Communication styles are often influenced by cultural norms and values. Students of Japanese sociology, for example, may have learned that Japanese culture is considered by many cross-cultural researchers to be a “high context” culture. This means that the Japanese people (this is a generalization, not applicable to every single Japanese person) rely heavily on the social context to convey meaning and do not always communicate explicitly through words as much as some other cultures do.
When communicating in Japanese society and other high-context cultures — and this may also apply in Hawai‘i’s Americans of Japanese ancestry community especially among more traditional families — you need to be aware of the mood, the tone, the social context and the nonverbal cues much more so than in a low-context culture, where communication is more explicit and more verbal, where a lot of talking occurs.
In a high-context culture, you have to take in a lot of information through observation and using one’s senses. This is reflected in Japanese language use, as well. Because there are different forms of Japanese language — for example, certain words and sentence structures are used for people of different social status — speakers must be aware of the status of people with whom they are interacting or even just talking about. The Japanese translation for “I gave water to my boss” would use different words and sentence structure than “I gave water to my little brother.” To violate these linguistic norms would call negative attention to oneself.
I recall one of my teachers in Japan trying to convey to mostly American college students how the Japanese use a lot of nonverbal communication alongside verbal communication to convey meaning. A lot of it has to do with the tone of voice, subtle facial expressions or a turn of the head, and other well-practiced bodily movements or understated physical gestures. Of particular importance was being able to detect when a Japanese person didn’t want to do something but also didn’t want to come right out and say, “No.”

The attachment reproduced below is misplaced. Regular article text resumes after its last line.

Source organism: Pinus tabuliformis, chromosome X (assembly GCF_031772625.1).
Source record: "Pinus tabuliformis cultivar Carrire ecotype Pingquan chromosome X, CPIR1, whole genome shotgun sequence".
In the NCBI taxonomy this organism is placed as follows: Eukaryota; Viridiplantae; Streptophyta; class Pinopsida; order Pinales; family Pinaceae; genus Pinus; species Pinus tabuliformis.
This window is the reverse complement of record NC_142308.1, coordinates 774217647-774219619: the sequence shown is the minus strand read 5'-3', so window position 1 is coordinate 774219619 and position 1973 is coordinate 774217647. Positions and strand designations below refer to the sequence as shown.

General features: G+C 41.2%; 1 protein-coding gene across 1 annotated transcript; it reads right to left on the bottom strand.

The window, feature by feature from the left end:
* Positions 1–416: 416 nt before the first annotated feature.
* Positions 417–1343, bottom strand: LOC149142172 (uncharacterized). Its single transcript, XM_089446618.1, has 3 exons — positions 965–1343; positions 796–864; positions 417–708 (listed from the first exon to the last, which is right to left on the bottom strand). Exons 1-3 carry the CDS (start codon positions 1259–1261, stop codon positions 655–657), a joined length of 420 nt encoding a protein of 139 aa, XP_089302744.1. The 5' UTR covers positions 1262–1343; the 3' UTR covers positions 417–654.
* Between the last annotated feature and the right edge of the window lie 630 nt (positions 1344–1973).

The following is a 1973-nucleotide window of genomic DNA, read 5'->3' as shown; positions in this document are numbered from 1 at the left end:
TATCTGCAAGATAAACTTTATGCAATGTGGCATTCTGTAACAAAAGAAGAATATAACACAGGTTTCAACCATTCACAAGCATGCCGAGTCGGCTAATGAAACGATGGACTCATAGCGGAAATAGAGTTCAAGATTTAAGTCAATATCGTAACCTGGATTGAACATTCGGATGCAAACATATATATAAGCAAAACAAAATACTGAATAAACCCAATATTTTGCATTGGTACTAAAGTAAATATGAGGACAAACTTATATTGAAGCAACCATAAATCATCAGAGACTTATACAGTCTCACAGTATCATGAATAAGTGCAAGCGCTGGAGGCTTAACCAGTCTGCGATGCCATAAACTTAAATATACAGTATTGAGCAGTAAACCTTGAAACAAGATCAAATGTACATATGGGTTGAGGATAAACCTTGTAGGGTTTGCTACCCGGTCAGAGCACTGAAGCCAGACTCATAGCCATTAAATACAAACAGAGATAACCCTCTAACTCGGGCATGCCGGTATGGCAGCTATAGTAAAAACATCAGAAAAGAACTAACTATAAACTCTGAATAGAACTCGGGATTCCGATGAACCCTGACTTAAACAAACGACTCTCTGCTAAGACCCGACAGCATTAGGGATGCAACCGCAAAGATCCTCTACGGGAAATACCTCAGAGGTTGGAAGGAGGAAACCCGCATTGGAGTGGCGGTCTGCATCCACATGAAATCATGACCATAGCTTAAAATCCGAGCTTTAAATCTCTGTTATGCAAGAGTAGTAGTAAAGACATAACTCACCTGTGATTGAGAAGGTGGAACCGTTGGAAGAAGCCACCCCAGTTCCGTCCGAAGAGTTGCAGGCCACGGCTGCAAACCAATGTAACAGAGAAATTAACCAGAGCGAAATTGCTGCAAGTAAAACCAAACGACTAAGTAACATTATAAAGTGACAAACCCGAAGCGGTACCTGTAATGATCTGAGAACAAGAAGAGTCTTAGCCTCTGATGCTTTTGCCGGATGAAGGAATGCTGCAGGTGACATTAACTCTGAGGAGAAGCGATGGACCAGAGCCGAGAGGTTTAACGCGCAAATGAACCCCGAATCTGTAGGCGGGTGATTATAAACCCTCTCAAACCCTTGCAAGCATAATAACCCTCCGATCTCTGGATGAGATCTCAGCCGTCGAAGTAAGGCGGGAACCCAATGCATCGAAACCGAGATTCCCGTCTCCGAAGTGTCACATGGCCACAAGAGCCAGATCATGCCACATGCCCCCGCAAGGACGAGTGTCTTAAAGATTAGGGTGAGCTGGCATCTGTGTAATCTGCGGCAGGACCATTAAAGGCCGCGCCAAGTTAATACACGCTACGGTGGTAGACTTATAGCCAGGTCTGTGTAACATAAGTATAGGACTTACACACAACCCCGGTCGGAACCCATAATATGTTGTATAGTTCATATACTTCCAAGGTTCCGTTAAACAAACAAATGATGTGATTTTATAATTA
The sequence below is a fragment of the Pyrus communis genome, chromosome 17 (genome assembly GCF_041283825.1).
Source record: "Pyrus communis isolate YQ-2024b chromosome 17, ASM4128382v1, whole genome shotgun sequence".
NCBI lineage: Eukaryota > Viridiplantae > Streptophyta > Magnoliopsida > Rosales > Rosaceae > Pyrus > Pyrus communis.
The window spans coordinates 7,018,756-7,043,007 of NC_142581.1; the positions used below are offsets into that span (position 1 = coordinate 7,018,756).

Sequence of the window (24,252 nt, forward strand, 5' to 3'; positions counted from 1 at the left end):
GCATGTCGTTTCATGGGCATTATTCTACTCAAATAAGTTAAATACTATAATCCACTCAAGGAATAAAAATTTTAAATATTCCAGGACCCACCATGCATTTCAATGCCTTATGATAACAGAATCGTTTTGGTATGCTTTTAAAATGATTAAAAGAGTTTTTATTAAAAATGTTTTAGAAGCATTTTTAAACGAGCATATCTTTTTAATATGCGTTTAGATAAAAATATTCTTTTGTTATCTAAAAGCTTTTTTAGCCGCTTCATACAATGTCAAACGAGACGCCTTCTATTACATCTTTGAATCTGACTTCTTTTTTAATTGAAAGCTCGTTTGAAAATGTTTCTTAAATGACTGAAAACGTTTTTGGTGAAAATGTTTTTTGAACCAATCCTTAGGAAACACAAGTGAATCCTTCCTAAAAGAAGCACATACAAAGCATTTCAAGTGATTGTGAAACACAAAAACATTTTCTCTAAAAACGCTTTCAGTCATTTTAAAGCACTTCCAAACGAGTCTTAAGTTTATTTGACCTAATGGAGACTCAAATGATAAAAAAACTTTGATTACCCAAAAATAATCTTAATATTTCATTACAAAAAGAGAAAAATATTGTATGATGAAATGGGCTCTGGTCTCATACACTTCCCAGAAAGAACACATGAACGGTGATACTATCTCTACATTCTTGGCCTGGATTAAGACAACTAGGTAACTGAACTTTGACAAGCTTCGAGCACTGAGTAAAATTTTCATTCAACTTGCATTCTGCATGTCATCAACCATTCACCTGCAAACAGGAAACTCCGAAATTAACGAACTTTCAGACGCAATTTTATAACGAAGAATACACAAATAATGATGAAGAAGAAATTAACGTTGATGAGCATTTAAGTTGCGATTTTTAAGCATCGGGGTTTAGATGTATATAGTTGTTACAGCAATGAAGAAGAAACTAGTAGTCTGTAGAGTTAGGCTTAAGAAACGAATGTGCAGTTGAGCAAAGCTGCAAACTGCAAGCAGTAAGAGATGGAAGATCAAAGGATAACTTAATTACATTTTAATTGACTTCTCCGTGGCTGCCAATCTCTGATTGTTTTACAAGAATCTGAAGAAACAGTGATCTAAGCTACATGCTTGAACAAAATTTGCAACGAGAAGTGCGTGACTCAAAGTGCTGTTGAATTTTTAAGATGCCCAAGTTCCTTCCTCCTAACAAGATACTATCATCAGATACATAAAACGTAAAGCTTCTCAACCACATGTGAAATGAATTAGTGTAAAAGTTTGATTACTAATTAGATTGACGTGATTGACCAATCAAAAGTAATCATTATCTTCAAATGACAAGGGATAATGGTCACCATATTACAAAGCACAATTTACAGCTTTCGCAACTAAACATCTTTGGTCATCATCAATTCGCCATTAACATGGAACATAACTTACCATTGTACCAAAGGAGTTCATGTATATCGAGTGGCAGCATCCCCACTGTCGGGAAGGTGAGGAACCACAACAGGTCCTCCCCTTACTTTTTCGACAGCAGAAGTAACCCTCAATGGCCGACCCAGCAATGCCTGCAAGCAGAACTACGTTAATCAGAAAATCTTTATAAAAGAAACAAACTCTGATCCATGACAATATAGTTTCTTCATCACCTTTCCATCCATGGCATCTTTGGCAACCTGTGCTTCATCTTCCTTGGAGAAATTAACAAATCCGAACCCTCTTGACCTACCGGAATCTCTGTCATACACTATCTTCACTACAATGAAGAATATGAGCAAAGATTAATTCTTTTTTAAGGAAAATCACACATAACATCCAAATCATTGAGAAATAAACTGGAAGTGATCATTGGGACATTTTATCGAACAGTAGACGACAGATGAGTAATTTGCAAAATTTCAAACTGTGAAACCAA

The teacher demonstrated how a Japanese woman might decline the invitation to go out on a date with an American man by simply saying in a hesitant but polite tone of voice, “Chotto…” (Literally, “Wait…” but meaning more like, “Well, I’m not really sure…”) The teacher said, only half-jokingly, “That means no, she doesn’t want to go.” But it has to be said in just the right way, with just the right inflection and body language, with the goal of not causing insult or offense. This can be frustrating for people from a low-context culture who are used to more direct and literal communication, highly dependent on words and not subtlety of expression.
“Do you want to go or don’t you?” may be the more direct reaction from someone who grew up in a low-context culture. This is where two people who have very different communication styles can run into problems. One half of the couple expects the other to say exactly what’s on his or her mind and not mince words, while the other half thinks that that kind of communication is too direct and rude.